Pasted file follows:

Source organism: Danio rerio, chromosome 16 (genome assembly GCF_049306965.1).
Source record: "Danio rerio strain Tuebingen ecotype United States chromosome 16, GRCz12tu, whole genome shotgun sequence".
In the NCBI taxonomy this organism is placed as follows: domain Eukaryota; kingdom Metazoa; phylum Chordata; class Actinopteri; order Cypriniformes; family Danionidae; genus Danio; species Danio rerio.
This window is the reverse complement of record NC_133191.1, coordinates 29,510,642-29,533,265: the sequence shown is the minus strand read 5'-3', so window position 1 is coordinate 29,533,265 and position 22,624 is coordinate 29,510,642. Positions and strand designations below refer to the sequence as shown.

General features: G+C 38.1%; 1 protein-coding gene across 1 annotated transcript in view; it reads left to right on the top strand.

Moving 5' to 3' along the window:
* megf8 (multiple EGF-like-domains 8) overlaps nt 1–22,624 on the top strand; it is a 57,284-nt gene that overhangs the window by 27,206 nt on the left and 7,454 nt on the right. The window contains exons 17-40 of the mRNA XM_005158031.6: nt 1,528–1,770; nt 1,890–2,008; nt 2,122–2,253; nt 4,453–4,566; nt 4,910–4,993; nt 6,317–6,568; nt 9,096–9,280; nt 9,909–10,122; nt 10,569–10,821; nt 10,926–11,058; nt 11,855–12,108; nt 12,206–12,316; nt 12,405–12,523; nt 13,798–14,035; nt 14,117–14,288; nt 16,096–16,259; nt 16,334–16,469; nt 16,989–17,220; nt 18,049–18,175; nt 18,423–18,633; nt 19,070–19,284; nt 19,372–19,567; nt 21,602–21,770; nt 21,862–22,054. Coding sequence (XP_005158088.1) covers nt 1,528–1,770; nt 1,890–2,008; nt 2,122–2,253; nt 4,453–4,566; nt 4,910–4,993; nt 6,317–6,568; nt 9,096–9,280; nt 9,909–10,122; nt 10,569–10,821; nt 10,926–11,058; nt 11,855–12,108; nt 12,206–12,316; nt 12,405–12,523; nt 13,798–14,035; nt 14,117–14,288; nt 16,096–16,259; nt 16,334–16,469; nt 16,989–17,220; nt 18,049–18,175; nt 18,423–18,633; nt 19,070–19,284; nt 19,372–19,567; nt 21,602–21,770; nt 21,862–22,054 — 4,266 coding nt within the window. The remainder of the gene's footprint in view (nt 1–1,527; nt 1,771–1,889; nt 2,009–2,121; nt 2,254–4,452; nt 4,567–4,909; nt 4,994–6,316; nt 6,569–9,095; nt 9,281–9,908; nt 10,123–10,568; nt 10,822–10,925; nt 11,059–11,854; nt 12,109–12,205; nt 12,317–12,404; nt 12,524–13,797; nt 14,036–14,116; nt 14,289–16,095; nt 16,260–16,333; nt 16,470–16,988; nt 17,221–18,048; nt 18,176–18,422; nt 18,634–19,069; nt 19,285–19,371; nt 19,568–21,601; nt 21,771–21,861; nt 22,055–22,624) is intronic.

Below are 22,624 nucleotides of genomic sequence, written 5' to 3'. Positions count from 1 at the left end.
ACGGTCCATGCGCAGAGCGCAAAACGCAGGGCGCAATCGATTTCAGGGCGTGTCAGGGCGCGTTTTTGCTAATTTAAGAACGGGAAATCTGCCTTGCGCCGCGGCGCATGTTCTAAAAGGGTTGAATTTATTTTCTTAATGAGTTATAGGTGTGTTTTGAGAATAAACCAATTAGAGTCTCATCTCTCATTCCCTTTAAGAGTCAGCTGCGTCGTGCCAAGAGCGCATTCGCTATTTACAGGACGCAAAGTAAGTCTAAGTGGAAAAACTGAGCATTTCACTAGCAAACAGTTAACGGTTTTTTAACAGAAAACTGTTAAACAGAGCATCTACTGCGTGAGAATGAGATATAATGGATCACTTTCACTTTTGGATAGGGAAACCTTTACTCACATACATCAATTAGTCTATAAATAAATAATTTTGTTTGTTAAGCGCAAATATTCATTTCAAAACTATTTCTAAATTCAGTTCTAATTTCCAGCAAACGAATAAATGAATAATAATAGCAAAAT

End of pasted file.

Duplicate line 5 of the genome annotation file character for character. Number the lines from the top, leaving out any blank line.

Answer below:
General features: G+C 38.1%; 1 protein-coding gene across 1 annotated transcript in view; it reads left to right on the top strand.